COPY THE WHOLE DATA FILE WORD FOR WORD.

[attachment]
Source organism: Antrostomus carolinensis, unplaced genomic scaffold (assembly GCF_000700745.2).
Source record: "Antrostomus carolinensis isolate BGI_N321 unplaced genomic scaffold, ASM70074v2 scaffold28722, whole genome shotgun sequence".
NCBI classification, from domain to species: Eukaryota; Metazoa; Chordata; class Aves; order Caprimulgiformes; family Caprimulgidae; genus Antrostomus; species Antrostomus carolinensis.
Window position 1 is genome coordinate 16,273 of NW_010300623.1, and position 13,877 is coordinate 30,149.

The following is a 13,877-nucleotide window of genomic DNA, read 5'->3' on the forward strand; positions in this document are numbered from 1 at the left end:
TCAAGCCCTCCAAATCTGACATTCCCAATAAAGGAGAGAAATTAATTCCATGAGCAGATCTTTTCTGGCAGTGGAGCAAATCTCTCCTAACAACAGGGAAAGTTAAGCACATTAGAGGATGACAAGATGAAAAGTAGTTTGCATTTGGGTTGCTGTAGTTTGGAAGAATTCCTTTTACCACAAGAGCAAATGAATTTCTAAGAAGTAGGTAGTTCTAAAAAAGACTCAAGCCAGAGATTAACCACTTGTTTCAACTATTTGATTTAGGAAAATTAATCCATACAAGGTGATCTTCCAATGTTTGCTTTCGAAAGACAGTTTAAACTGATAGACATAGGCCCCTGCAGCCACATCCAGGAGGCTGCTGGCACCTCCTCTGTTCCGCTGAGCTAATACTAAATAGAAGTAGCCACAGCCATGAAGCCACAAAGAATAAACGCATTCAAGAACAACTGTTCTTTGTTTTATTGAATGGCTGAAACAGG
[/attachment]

Source organism: Antrostomus carolinensis, unplaced genomic scaffold (assembly GCF_000700745.2).
Source record: "Antrostomus carolinensis isolate BGI_N321 unplaced genomic scaffold, ASM70074v2 scaffold28722, whole genome shotgun sequence".
NCBI classification, from domain to species: Eukaryota; Metazoa; Chordata; class Aves; order Caprimulgiformes; family Caprimulgidae; genus Antrostomus; species Antrostomus carolinensis.
Window position 1 is genome coordinate 16,273 of NW_010300623.1, and position 13,877 is coordinate 30,149.

The following is a 13,877-nucleotide window of genomic DNA, read 5'->3' on the forward strand; positions in this document are numbered from 1 at the left end:
TCAAGCCCTCCAAATCTGACATTCCCAATAAAGGAGAGAAATTAATTCCATGAGCAGATCTTTTCTGGCAGTGGAGCAAATCTCTCCTAACAACAGGGAAAGTTAAGCACATTAGAGGATGACAAGATGAAAAGTAGTTTGCATTTGGGTTGCTGTAGTTTGGAAGAATTCCTTTTACCACAAGAGCAAATGAATTTCTAAGAAGTAGGTAGTTCTAAAAAAGACTCAAGCCAGAGATTAACCACTTGTTTCAACTATTTGATTTAGGAAAATTAATCCATACAAGGTGATCTTCCAATGTTTGCTTTCGAAAGACAGTTTAAACTGATAGACATAGGCCCCTGCAGCCACATCCAGGAGGCTGCTGGCACCTCCTCTGTTCCGCTGAGCTAATACTAAATAGAAGTAGCCACAGCCATGAAGCCACAAAGAATAAACGCATTCAAGAACAACTGTTCTTTGTTTTATTGAATGGCTGAAACAGG